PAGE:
Strauss Brands Bringing 250 Jobs to Century City
Franklin-based meat supplier Strauss Brands is poised to move to Century City, bringing 250 jobs with it. The company, city officials and the Milwaukee 7 initiative jointly announced the new headquarters and processing facility in a press release Wednesday evening.
Strauss will build a 175,000-square-foot facility on a 20-acre site along W. Hopkins St. just south of W. Capitol Dr. The site was formerly part of the 80-acre Tower Automotive campus, now known as Century City. The city has spent much of the past decade preparing the area for redevelopment and attempting to attract tenants.
Strauss supplies premium quality, sustainably and humanely raised meats, including lamb and veal. Its growth has been buoyed in recent years by its grass-fed beef and organic beef product lines as well as other specialty meats.
Strauss anticipates breaking ground later this year and moving to the facility in 2021. According to a city news release, the company will employ 250 workers, including headquarters staff and production personnel, and could later grow to 500 employees.
The move is a major change of direction for the meat supplier, which prior to being sold to a private equity firm in August had proposed to build a new facility in Franklin. The suburban community had proposed a tax-incremental financing district to support the new facility in May, but those plans have not advanced beyond Strauss buying the site.
Maxwell Lofts On Track for December Opening
The first Milwaukee project of Minnesota-based Roers Companies is progressing in Walker’s Point.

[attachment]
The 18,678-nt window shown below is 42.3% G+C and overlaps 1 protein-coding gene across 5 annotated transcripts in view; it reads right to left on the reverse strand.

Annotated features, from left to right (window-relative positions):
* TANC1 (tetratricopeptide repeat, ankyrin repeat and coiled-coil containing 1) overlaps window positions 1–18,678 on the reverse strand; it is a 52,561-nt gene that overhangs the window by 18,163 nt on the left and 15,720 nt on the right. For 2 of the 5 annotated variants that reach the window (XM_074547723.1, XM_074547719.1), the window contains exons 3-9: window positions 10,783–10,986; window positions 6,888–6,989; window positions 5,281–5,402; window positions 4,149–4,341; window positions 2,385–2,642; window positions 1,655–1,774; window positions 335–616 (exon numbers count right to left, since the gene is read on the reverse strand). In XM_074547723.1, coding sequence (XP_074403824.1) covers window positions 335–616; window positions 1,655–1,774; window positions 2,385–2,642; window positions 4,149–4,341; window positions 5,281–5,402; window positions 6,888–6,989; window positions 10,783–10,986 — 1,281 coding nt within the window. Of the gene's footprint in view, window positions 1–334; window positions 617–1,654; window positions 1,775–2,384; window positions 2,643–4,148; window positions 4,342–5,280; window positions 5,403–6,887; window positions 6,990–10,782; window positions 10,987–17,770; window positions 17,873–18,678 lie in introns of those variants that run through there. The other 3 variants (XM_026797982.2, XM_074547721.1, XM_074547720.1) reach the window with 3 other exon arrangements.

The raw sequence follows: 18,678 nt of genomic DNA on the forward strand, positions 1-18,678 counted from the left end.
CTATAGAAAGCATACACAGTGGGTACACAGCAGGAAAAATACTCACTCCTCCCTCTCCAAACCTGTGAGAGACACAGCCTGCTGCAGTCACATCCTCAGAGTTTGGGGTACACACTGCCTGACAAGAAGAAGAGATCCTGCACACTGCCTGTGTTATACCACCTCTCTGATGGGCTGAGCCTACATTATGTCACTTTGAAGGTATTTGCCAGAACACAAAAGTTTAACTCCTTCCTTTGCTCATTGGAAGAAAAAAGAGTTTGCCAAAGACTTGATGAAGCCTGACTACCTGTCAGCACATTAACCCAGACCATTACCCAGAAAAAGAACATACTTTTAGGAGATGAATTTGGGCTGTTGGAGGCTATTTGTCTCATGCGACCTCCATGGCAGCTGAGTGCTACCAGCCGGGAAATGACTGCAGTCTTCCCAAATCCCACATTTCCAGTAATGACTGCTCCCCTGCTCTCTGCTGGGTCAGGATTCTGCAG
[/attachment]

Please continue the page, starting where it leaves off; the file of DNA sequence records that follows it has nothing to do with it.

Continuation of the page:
The complex, really four interconnected structures, will be “reborn as chic loft apartments that combine modern aesthetics and technology with industrial details that hint at the building’s former life,” says the leasing website. The complex will include a rooftop deck, pet wash, large windows and high ceilings.
Units include a mix of studio, one- and two-bedroom layouts. A studio starts at $1,125 per month, with a two-bedroom, two-bathroom unit starting at $1,675.
New Townhomes for East Side
A vacant lot on N. Newhall St. will soon be home to a four-unit townhouse complex.
Eric Grethe is making the jump from the landlord to developer as he works to complete his first ground-up development at a .12-acre site just south of E. North Ave.
“It’s a pretty big step for me,” said Grethe in an interview with Urban Milwaukee about his approximately $1 million project. The 29-year-old is a licensed plumber, having originally moved to Milwaukee to study at the Milwaukee School of Engineering before getting into real estate and construction. He told Urban Milwaukee he now has 50 tenants in properties he owns.
Grethe is constructing two townhomes, each containing two units, at 2208-2210 N. Newhall St. He told Urban Milwaukee that rents would be approximately $2,200 a month for units described as “pretty high end.”
Newspaper Row Buildings Getting Fixup
Two small, historic structures hidden among a cluster of larger office buildings are being rehabilitated.
Building owners Stella Montoya del Portillo and Hugo del Portillo have initiated repair and painting work on the three-story The Milwaukee News Building (1879, 222 E. Mason St.), the onetime home of The Milwaukee Journal, and the four-story Milwaukee Abstract Association Building (1884, 216 E. Mason St).
The buildings, part of Milwaukee’s historic Newspaper Row on E. Mason St., have been vacant for years. The couple nominated them for local historic designation last year, a measure the Historic Preservation Commission unanimously endorsed. The buildings are already listed on the National Register of Historic Places.
Since we published the article on Wednesday, the side of the complex has been painted black. Read on.